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Acyclovir Ointment (On the skin)

Treats skin disorders caused by the herpes virus, including genital herpes.

What works?

Learn more about the effects of these drugs. The most reliable research is summed up for you in our featured article.

Brand names include
Zovirax
Other forms
Between cheek and gum, By injection, By mouth, On the skin
Drug classes About this
Antiviral
Combinations including this drug

What works? Research summarized

Evidence reviews

Interventions for the management of oral ulcers in Behçet's disease

This review has been conducted to assess the effects of different interventions, administered systemically or topically, for the prevention or treatment of oral ulcers in people with Behçet's disease. The interventions could be compared with an alternative intervention, no intervention or the administration of a placebo.

Atopic Eczema in Children: Management of Atopic Eczema in Children from Birth up to the Age of 12 Years

Atopic eczema (atopic dermatitis) is a chronic inflammatory itchy skin condition that develops in early childhood in the majority of cases. It is typically an episodic disease of exacerbation (flares, which may occur as frequently as two or three per month) and remissions, except for severe cases where it may be continuous. Certain patterns of atopic eczema are recognised. In infants, atopic eczema usually involves the face and extensor surfaces of the limbs and, while it may involve the trunk, the napkin area is usually spared. A few infants may exhibit a discoid pattern (circular patches). In older children flexural involvement predominates, as in adults. Diagnostic criteria are discussed in Chapter 3. As with other atopic conditions, such as asthma and allergic rhinitis (hay fever), atopic eczema often has a genetic component. In atopic eczema, inherited factors affect the development of the skin barrier, which can lead to exacerbation of the disease by a large number of trigger factors, including irritants and allergens. Many cases of atopic eczema clear or improve during childhood while others persist into adulthood, and some children who have atopic eczema `will go on to develop asthma and/or allergic rhinitis; this sequence of events is sometimes referred to as the ‘atopic march’. The epidemiology of atopic eczema is considered in Chapter 5, and the impact of the condition on children and their families/caregivers is considered in Sections 4.2 and 4.3.

Clinical effectiveness and cost-effectiveness of interventions for the treatment of anogenital warts: systematic review and economic evaluation

The study found that ablative techniques, in particular carbon dioxide (CO2) laser therapy, are generally associated with higher probabilities of complete clearance of anogenital warts at the end of treatment and that the treatment strategy of podophyllotoxin 0.5% solution followed by CO2 laser therapy is likely to be considered a cost-effective use of resources.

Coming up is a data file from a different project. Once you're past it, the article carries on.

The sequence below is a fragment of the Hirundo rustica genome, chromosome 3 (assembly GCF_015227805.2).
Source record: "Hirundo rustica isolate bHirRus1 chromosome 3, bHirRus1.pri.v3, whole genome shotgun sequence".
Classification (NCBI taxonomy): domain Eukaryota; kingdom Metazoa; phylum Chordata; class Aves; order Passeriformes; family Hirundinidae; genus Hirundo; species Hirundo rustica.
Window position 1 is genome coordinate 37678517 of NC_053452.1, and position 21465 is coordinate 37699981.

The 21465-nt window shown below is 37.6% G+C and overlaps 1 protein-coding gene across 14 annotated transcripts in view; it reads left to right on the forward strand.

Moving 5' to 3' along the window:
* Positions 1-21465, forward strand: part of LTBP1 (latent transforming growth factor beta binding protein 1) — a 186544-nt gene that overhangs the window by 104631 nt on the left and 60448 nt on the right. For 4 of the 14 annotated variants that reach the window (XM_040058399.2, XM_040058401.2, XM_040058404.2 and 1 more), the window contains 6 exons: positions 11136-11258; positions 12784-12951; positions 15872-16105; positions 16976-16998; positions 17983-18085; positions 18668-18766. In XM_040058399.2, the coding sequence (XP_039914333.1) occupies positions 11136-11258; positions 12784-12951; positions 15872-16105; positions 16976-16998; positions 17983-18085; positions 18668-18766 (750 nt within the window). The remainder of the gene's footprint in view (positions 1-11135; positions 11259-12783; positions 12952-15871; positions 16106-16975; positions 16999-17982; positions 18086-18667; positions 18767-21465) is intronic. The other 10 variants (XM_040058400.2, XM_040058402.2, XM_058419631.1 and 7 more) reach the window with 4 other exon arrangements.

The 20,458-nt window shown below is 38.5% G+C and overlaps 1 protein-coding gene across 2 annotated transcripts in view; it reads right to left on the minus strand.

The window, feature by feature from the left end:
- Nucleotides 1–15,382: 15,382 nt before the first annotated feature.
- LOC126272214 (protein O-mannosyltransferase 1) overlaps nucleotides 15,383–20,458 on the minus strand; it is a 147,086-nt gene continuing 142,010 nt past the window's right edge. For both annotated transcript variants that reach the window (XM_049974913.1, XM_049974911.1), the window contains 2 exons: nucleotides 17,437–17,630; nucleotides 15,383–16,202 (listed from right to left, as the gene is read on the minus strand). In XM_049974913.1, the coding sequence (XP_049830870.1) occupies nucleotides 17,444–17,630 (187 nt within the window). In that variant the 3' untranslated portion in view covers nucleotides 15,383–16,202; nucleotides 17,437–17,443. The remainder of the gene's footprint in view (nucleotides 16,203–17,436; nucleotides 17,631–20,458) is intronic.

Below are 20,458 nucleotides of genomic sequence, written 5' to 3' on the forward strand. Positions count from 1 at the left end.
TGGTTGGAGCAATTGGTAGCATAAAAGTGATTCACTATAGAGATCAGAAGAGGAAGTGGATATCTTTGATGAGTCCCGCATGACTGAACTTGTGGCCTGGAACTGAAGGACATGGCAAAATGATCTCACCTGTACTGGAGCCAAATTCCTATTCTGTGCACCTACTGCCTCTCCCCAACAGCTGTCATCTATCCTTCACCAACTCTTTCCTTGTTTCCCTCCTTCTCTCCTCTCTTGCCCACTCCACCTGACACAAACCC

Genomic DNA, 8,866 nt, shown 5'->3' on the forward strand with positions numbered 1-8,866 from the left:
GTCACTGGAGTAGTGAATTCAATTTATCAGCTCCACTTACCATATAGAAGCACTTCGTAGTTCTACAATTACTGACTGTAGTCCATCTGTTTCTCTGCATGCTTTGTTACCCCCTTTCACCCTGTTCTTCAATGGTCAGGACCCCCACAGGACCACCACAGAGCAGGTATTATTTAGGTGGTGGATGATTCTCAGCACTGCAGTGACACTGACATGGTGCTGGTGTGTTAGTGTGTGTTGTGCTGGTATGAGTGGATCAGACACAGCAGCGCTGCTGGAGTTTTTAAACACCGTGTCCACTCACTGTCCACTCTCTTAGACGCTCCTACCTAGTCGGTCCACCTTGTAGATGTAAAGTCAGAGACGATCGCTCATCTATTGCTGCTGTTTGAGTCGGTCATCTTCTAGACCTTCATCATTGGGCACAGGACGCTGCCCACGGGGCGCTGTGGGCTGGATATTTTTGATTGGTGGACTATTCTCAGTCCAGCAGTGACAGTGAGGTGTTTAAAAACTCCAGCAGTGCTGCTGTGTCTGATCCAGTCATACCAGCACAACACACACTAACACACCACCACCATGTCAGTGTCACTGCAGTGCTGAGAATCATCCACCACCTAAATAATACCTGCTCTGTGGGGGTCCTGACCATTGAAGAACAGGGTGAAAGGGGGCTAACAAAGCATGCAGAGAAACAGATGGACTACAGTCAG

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Summaries for consumers

Interventions for the management of oral ulcers in Behçet's disease

This review has been conducted to assess the effects of different interventions, administered systemically or topically, for the prevention or treatment of oral ulcers in people with Behçet's disease. The interventions could be compared with an alternative intervention, no intervention or the administration of a placebo.

What are the treatment options for warts?

Warts are usually harmless and generally go away on their own after a few weeks or months. But they can be bothersome and unattractive. They may also be painful, especially on the feet. Various treatments can help warts go away faster. Warts are caused by human papillomaviruses (HPV), of which there are more than 100 different types. Warts are most common on your hands, feet, and face. They may also appear in the genital and anal area. This information does not cover the treatment of genital warts. Warts are particularly common in children and teenagers. They usually appear alone and often go away without treatment after a few weeks or months. So a lot of people decide not to have them treated and instead just wait until they disappear. But some people are unhappy and embarrassed about their warts, especially if they’re on a part of their body that others can easily see. And some have had a lot of warts for a long time. Many of them want an effective treatment. There are a number of different treatments that can improve the chances of getting rid of warts faster, but they do not always work. Warts on the soles of the feet are particularly hard to treat because they are sometimes pushed inward. No treatments have been proven to work here. Also, new warts may grow again after successful treatment because there might still be viruses in the skin cells. Warts are often treated with a salicylic acid solution or cryotherapy. These are also the best-studied treatments.

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